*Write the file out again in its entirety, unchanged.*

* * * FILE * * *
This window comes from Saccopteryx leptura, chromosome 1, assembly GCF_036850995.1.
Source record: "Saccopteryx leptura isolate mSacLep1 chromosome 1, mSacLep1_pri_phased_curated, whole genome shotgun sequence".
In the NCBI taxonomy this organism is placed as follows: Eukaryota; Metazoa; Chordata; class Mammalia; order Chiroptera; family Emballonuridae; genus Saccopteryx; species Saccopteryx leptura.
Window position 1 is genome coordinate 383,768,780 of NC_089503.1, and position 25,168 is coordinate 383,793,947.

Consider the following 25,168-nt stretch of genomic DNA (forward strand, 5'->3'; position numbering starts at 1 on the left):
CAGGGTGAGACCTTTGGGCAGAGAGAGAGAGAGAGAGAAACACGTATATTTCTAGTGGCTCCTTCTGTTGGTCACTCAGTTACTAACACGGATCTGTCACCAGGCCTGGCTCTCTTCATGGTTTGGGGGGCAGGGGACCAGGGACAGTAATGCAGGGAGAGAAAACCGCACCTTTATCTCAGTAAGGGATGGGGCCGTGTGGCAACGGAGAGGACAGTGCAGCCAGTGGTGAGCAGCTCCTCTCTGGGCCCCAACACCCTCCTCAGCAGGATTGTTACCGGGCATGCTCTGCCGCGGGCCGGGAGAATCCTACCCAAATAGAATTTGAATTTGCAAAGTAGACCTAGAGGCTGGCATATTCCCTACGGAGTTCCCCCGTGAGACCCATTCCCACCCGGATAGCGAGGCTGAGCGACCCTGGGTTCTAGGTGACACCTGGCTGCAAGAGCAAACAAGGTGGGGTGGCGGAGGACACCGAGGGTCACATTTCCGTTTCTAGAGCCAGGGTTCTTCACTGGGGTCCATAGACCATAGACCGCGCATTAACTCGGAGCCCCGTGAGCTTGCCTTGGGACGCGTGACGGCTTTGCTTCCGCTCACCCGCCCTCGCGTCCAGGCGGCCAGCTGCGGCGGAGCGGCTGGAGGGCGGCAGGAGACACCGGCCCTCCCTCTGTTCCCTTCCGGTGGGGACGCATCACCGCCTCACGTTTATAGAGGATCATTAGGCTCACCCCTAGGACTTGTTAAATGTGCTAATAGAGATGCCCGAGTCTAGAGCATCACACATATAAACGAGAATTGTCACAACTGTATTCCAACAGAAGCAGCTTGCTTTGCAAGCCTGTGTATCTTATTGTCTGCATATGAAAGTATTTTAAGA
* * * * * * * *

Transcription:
This window comes from Saccopteryx leptura, chromosome 1, assembly GCF_036850995.1.
Source record: "Saccopteryx leptura isolate mSacLep1 chromosome 1, mSacLep1_pri_phased_curated, whole genome shotgun sequence".
In the NCBI taxonomy this organism is placed as follows: Eukaryota; Metazoa; Chordata; class Mammalia; order Chiroptera; family Emballonuridae; genus Saccopteryx; species Saccopteryx leptura.
Window position 1 is genome coordinate 383,768,780 of NC_089503.1, and position 25,168 is coordinate 383,793,947.

Consider the following 25,168-nt stretch of genomic DNA (forward strand, 5'->3'; position numbering starts at 1 on the left):
CAGGGTGAGACCTTTGGGCAGAGAGAGAGAGAGAGAGAAACACGTATATTTCTAGTGGCTCCTTCTGTTGGTCACTCAGTTACTAACACGGATCTGTCACCAGGCCTGGCTCTCTTCATGGTTTGGGGGGCAGGGGACCAGGGACAGTAATGCAGGGAGAGAAAACCGCACCTTTATCTCAGTAAGGGATGGGGCCGTGTGGCAACGGAGAGGACAGTGCAGCCAGTGGTGAGCAGCTCCTCTCTGGGCCCCAACACCCTCCTCAGCAGGATTGTTACCGGGCATGCTCTGCCGCGGGCCGGGAGAATCCTACCCAAATAGAATTTGAATTTGCAAAGTAGACCTAGAGGCTGGCATATTCCCTACGGAGTTCCCCCGTGAGACCCATTCCCACCCGGATAGCGAGGCTGAGCGACCCTGGGTTCTAGGTGACACCTGGCTGCAAGAGCAAACAAGGTGGGGTGGCGGAGGACACCGAGGGTCACATTTCCGTTTCTAGAGCCAGGGTTCTTCACTGGGGTCCATAGACCATAGACCGCGCATTAACTCGGAGCCCCGTGAGCTTGCCTTGGGACGCGTGACGGCTTTGCTTCCGCTCACCCGCCCTCGCGTCCAGGCGGCCAGCTGCGGCGGAGCGGCTGGAGGGCGGCAGGAGACACCGGCCCTCCCTCTGTTCCCTTCCGGTGGGGACGCATCACCGCCTCACGTTTATAGAGGATCATTAGGCTCACCCCTAGGACTTGTTAAATGTGCTAATAGAGATGCCCGAGTCTAGAGCATCACACATATAAACGAGAATTGTCACAACTGTATTCCAACAGAAGCAGCTTGCTTTGCAAGCCTGTGTATCTTATTGTCTGCATATGAAAGTATTTTAAGA